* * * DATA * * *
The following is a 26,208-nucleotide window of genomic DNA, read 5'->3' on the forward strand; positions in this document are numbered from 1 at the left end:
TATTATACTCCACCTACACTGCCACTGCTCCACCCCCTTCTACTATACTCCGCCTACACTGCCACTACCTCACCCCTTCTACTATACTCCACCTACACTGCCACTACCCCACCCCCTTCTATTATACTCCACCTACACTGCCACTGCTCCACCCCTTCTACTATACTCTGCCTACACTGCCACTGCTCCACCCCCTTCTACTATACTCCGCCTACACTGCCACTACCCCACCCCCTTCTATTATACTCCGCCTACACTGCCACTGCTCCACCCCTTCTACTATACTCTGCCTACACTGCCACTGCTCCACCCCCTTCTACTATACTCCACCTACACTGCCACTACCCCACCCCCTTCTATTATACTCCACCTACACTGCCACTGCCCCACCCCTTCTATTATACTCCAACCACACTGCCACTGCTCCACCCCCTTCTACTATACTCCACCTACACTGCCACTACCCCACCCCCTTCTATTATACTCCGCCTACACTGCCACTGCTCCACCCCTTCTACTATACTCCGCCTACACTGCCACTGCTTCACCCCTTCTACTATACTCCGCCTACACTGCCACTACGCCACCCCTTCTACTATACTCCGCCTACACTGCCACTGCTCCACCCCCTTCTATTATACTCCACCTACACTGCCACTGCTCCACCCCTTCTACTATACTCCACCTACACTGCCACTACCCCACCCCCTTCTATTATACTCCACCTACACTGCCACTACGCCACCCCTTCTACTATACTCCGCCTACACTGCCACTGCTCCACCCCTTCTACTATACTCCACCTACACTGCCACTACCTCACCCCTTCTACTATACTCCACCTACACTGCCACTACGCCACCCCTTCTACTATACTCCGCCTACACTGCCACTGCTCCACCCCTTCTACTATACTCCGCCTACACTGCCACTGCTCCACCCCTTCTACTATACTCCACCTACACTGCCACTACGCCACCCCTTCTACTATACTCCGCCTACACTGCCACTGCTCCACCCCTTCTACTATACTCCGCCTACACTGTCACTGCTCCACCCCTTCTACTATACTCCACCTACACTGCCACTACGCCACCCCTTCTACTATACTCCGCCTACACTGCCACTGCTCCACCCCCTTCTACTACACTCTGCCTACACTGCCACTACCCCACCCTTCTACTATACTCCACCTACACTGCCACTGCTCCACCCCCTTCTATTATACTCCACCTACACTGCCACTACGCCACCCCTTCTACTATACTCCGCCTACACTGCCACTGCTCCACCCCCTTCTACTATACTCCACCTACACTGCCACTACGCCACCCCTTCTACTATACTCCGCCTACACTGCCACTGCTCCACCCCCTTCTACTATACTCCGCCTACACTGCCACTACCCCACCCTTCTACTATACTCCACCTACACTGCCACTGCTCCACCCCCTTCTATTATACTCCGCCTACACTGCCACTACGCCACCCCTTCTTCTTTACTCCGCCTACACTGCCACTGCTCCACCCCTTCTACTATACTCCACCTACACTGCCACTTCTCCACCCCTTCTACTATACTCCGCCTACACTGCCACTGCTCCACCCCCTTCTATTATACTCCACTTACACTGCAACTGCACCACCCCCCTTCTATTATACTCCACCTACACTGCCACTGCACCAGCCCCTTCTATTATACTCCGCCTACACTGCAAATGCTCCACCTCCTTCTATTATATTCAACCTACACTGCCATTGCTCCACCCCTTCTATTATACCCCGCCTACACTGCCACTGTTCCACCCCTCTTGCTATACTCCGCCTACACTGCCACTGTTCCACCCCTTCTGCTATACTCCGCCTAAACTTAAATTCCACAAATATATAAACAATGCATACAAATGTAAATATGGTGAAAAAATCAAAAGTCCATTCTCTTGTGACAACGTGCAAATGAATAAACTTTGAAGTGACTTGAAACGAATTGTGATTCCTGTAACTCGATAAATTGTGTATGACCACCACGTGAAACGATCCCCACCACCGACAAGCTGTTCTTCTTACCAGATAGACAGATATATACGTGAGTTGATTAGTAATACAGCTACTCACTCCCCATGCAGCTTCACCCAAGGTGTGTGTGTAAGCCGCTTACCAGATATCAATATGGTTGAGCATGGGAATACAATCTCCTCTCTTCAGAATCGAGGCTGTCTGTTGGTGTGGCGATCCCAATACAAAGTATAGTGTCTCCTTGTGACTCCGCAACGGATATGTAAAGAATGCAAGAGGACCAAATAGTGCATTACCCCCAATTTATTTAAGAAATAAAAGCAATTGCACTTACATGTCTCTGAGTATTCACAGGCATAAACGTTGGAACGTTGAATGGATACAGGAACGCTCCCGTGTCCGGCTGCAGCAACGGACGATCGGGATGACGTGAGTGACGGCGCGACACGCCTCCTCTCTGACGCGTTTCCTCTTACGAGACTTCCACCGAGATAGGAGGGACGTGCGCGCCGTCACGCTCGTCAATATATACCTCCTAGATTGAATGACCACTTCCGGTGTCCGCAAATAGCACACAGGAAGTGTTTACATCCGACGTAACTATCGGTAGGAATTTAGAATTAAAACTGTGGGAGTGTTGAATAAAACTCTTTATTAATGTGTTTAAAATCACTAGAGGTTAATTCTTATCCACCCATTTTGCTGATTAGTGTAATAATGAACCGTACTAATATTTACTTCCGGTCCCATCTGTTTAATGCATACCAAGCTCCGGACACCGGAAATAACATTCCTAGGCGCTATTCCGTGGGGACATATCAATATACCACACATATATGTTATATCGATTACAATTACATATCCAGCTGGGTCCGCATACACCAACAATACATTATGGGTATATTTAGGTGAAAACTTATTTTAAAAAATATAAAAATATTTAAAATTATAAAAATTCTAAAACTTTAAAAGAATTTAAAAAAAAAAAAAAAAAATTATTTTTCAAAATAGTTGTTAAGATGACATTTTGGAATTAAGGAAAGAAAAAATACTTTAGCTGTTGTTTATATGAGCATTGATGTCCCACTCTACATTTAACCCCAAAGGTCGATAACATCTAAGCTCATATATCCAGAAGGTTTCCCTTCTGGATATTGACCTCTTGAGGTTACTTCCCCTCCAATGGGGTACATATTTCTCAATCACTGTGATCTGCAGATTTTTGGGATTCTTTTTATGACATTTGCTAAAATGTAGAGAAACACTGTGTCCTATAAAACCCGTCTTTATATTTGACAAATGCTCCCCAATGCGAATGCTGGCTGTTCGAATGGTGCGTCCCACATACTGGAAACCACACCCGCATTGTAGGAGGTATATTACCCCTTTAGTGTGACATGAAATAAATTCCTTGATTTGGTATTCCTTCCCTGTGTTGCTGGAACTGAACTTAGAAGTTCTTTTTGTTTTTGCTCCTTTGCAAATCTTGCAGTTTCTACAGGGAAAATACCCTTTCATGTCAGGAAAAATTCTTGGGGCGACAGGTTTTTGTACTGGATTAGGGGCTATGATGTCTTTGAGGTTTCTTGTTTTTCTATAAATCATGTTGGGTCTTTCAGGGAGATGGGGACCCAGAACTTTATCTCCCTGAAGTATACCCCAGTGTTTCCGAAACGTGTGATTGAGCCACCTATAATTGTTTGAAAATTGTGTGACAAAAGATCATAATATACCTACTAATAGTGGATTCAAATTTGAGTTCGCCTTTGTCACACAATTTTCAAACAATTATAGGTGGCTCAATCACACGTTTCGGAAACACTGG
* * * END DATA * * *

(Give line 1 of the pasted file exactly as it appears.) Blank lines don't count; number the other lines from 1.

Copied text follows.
The following is a 26,208-nucleotide window of genomic DNA, read 5'->3' on the forward strand; positions in this document are numbered from 1 at the left end: